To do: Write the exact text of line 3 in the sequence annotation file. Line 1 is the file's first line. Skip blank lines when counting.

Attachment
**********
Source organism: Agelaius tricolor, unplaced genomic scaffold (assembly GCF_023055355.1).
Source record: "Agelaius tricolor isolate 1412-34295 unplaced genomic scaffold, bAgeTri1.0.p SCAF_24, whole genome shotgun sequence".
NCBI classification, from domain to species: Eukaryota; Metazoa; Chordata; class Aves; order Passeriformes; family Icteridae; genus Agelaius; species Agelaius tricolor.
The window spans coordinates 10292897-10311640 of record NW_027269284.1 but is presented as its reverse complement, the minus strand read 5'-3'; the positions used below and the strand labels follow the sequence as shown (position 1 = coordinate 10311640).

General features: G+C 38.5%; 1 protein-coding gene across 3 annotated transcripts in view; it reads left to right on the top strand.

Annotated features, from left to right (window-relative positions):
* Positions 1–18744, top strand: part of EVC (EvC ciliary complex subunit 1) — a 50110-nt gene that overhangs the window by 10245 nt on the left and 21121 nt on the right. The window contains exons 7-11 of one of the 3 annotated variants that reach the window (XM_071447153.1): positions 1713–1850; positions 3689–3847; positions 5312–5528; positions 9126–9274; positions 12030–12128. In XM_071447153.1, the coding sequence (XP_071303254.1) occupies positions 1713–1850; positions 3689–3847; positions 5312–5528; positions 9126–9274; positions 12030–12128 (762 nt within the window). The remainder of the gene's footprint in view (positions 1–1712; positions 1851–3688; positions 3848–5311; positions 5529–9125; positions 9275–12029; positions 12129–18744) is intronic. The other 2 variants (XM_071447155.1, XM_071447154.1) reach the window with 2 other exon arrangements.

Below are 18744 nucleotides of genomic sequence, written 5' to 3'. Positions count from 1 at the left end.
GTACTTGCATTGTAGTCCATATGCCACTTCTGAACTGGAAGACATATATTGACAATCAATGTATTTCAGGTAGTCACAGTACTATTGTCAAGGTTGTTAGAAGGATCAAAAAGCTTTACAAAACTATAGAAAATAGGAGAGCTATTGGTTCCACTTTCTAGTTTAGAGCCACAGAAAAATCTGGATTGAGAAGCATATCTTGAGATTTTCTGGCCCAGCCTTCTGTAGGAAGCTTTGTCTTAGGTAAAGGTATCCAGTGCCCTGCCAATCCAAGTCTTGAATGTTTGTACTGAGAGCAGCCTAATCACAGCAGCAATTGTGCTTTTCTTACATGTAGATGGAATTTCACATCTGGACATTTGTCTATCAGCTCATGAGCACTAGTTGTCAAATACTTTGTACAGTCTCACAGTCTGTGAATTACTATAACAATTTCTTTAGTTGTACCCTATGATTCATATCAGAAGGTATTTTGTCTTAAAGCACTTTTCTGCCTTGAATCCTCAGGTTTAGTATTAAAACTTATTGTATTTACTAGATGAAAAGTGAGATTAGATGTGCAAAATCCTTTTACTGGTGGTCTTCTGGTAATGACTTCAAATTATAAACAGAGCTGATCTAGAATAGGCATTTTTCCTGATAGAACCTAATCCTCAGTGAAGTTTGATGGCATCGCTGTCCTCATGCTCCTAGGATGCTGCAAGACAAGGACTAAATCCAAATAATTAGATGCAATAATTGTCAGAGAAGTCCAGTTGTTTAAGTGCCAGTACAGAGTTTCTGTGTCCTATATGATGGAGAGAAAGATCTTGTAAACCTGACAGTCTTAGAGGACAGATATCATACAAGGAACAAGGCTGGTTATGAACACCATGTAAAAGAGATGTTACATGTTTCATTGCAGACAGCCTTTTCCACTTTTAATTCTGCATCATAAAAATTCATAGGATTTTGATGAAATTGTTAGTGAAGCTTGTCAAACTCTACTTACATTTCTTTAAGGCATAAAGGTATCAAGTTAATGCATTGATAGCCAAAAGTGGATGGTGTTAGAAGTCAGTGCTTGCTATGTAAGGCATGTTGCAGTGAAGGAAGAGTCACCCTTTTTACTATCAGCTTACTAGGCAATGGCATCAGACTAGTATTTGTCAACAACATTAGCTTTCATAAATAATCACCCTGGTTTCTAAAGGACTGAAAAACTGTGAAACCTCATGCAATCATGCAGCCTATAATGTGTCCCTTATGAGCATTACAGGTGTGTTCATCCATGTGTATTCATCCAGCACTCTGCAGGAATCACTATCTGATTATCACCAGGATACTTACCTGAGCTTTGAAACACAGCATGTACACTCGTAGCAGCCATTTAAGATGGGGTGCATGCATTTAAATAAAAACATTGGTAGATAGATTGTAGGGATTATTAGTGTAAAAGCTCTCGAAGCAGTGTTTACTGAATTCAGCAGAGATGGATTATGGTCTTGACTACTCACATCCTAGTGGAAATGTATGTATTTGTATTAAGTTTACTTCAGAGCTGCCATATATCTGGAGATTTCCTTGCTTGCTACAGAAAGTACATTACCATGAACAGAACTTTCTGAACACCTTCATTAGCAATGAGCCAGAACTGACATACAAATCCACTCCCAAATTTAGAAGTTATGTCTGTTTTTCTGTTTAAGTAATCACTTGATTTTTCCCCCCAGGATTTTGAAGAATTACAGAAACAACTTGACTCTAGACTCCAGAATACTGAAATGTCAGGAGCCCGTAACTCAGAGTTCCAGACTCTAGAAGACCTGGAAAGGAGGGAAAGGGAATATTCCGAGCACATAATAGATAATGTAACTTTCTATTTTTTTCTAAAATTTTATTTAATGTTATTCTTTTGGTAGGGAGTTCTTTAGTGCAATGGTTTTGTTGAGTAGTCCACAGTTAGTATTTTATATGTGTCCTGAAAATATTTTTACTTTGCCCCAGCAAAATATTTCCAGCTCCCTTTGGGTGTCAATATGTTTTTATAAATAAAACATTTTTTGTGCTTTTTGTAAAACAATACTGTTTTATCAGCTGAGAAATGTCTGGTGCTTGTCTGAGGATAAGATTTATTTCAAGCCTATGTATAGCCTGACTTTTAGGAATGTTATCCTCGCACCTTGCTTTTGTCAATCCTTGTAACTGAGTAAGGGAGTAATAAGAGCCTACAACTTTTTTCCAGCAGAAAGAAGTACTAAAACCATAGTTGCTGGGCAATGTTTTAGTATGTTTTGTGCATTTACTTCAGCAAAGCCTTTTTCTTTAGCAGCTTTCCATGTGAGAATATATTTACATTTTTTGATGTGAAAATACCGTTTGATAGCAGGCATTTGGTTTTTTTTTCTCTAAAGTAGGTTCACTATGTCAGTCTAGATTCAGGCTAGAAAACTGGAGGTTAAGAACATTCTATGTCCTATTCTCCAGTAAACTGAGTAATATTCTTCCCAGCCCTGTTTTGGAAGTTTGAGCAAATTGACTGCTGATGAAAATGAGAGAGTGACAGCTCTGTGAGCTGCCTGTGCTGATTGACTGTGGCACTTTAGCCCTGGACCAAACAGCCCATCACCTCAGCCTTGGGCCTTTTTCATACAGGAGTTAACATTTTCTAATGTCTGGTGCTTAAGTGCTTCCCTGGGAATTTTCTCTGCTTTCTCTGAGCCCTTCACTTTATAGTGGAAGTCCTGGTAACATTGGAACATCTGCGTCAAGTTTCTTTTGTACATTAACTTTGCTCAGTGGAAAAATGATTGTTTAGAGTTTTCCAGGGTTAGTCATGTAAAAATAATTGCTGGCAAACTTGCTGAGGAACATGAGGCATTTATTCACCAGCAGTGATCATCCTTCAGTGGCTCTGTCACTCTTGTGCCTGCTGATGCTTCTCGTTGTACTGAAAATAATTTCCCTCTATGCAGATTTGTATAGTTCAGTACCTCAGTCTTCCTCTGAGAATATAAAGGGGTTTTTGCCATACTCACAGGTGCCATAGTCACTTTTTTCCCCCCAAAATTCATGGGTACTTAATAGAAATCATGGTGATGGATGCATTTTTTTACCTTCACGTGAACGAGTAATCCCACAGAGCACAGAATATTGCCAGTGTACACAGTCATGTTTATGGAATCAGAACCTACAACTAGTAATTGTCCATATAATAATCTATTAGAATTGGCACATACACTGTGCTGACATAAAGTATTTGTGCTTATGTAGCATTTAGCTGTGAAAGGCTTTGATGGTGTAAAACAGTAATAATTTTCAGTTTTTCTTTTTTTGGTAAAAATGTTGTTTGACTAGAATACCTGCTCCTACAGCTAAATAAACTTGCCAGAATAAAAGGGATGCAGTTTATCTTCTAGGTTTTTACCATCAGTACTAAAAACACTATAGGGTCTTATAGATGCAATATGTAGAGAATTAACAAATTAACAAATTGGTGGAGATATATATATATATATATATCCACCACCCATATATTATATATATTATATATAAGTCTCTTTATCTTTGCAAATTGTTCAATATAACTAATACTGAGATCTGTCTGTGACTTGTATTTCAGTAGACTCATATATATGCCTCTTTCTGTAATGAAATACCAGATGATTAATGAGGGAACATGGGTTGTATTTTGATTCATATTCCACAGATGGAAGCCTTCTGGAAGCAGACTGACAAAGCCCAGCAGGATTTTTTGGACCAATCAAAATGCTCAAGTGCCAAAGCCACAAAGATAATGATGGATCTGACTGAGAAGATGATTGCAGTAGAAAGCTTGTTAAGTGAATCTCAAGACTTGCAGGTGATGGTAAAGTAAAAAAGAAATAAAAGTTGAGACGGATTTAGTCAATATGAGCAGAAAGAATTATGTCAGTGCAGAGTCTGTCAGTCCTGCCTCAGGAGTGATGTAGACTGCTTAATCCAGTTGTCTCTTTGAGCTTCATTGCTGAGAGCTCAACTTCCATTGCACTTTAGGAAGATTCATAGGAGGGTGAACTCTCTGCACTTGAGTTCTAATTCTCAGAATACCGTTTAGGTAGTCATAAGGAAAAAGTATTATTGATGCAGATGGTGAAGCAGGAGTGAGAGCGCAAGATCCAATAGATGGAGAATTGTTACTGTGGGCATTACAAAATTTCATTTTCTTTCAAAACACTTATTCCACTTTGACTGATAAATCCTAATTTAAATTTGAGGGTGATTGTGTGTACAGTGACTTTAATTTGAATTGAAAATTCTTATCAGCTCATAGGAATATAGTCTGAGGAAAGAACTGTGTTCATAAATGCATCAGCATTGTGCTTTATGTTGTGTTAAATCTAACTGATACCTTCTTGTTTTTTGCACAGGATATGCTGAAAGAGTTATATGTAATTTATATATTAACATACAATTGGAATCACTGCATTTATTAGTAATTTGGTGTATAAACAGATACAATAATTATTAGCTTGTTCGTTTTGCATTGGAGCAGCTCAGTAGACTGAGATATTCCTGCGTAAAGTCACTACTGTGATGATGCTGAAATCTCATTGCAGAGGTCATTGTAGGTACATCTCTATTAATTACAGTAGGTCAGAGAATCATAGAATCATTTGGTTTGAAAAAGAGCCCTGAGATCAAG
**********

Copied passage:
NCBI classification, from domain to species: Eukaryota; Metazoa; Chordata; class Aves; order Passeriformes; family Icteridae; genus Agelaius; species Agelaius tricolor.